Ford Motor Co., set to negotiate a new labor contract this year, said it will pay its 40,600 U.S. hourly employees profit sharing checks averaging $5,000 after announcing 2010 net income of $6.56 billion today.
The payout will be the most since Ford handed out profit sharing checks averaging $6,700 in 2000, according to the Center for Automotive Research in Ann Arbor, Michigan. Last year, Ford gave hourly workers checks averaging $450, the first such payout in six years, after reporting 2009 net income of $2.72 billion.
“It’s a great pleasure that we’re a profitable company again and that we’re paying profit-sharing in a significant sum,” Chief Financial Officer Lewis Booth told reporters in Dearborn, Michigan today. “It’s a delight.”
Sharing the benefits as the industry recovers will be a focus of contract talks this year between the United Auto Workers and Ford, General Motors Co. and Chrysler Group LLC. UAW President Bob King has said he aims to recover some of the $7,000 to $30,000 in concessions each worker gave up since 2005 to help U.S. automakers survive the worst market in 27 years.
“All the sacrifices that our members made to turn these companies around were part of the process that’s really led to this amazing turnaround,” King said in a Jan. 4 interview. “We want our membership to share in a very meaningful way in the upside of these companies.”
The payout at Ford and possible profit-sharing checks GM may give its workers will not resolve the UAW’s demand to participate in the industry’s prosperity, said Sean McAlinden, chief economist at the Center for Automotive Research. A new formula for variable compensation for hourly workers must be negotiated before UAW contracts expire in September, he said.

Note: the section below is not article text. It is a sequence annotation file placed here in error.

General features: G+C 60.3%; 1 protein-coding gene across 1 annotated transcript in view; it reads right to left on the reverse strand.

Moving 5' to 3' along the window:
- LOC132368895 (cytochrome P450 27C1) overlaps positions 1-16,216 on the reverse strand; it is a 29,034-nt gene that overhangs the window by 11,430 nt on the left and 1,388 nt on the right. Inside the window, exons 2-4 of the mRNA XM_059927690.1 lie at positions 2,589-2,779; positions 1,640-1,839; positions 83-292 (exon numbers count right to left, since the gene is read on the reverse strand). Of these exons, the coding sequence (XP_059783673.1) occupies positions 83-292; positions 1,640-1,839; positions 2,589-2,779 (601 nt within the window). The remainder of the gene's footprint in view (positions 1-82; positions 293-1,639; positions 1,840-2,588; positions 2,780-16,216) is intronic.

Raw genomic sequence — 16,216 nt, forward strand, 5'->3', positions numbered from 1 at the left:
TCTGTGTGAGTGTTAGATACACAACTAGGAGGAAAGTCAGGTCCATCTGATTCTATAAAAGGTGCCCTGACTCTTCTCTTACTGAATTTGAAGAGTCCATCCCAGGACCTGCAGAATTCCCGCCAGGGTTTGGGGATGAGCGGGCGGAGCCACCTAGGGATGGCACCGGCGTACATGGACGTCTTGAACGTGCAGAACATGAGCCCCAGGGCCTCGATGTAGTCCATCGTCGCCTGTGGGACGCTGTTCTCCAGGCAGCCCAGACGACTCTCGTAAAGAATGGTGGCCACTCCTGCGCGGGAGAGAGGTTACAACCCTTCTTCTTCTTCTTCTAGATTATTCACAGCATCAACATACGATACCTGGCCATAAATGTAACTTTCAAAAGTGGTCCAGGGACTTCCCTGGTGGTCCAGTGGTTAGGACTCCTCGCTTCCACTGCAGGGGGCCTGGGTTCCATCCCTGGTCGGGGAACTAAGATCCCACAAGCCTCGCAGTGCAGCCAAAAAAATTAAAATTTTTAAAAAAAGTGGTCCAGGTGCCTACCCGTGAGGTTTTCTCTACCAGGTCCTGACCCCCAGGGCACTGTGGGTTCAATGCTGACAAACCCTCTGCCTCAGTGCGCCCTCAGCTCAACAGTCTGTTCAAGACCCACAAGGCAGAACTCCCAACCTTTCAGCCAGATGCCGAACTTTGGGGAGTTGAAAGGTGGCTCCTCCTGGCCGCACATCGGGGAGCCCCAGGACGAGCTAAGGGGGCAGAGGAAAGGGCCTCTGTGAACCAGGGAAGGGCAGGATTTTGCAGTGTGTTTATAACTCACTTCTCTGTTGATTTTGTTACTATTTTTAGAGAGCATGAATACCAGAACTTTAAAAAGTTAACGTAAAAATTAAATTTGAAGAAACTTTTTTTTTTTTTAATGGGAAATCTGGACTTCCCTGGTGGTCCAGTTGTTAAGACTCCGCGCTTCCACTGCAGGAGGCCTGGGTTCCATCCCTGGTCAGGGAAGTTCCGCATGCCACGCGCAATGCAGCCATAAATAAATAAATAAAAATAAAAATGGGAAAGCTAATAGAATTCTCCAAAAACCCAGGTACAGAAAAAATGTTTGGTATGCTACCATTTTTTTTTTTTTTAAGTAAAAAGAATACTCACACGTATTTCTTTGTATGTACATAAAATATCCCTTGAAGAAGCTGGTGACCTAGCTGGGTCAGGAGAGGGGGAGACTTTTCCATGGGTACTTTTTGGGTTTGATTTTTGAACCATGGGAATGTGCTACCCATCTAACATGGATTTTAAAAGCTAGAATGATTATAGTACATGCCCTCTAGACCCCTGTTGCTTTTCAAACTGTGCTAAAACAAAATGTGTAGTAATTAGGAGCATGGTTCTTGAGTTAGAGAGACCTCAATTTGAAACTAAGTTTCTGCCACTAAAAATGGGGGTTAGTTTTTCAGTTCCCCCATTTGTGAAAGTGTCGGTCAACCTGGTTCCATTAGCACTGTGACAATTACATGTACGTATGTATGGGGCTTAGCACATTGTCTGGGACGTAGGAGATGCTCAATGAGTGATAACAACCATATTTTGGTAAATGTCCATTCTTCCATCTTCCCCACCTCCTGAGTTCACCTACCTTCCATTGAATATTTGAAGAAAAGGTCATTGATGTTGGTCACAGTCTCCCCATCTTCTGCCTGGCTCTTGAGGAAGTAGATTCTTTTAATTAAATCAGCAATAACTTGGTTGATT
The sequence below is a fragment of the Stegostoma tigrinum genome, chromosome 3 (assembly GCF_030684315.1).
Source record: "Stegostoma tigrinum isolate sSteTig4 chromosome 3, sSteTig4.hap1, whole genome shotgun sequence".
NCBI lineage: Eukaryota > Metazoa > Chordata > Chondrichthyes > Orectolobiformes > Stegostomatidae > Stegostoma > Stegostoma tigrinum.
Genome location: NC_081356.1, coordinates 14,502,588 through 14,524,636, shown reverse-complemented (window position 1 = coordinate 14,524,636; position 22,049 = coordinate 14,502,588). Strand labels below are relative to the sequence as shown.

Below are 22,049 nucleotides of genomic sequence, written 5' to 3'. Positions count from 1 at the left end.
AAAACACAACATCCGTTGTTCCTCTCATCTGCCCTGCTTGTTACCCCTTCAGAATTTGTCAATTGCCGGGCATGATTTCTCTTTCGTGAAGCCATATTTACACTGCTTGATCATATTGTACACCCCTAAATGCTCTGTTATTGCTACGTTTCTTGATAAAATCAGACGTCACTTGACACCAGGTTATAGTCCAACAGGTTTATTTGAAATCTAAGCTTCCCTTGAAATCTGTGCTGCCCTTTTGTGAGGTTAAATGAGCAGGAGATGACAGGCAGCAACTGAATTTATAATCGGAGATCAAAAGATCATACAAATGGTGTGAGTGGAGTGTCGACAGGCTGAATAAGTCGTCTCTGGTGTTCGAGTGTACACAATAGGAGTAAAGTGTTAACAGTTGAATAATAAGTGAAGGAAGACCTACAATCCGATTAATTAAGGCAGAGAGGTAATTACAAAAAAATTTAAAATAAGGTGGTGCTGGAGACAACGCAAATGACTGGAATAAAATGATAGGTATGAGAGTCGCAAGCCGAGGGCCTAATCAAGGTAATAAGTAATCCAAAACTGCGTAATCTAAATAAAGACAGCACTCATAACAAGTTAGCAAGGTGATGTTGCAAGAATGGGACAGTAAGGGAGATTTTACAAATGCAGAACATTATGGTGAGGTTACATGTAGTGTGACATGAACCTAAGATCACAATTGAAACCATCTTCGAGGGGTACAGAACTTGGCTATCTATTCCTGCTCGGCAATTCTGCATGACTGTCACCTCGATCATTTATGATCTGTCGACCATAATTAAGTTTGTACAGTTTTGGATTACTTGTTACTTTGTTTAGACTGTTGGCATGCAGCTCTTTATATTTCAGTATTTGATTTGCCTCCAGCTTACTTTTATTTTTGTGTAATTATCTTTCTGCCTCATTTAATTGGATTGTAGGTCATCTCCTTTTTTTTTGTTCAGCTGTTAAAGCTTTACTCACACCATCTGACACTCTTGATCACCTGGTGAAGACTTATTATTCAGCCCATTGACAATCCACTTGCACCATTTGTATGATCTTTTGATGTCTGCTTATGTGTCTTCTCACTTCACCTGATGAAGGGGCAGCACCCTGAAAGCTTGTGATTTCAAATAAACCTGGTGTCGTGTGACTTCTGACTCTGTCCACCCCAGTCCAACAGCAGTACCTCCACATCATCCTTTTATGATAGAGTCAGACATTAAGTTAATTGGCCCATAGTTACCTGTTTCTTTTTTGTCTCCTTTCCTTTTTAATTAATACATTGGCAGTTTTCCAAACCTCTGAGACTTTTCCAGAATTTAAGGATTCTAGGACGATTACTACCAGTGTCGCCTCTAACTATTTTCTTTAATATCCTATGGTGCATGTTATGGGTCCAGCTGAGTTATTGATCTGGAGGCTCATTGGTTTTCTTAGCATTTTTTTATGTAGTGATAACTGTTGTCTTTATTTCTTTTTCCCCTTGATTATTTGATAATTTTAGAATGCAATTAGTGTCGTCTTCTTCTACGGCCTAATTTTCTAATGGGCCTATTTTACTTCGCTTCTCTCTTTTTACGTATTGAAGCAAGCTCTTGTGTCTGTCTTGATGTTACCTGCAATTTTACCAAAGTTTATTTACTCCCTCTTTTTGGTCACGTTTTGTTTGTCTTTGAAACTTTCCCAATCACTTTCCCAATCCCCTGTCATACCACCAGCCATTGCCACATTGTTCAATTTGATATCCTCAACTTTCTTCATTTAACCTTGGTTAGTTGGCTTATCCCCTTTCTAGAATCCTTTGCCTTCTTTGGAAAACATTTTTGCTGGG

“Profit-sharing checks will work if they are tied to a new formula that might guarantee a ‘fixed’ bonus every year and a ’performance’ bonus tied to company outcomes on earnings and quality,” McAlinden said. “To further sell this, of course, will require a whopper, record signing bonus in October, which no worker can turn down.”
Ford told its salaried employees Jan. 13 that it won’t grant them raises this year because their pay is competitive with companies such as GM, Pfizer Inc. and Boeing Co. Ford restored raises to its 20,000 U.S. salaried employees last year. That caused the UAW to file a grievance accusing the automaker of violating an “equality of sacrifice” pledge.
To help the automakers survive, the union surrendered raises, bonuses and cost-of-living adjustments. The UAW also agreed to a two-tier wage system, in which new hires earn about $14 an hour, half the amount paid to senior production workers.
King said he is already talking to the U.S. automakers about ways to reward workers for what they gave up.
“We’ve expressed very strongly” the union’s view to GM, Ford and Chrysler, King said. “And they’re very interested in finding a way to make sure our members do share in the upside.”
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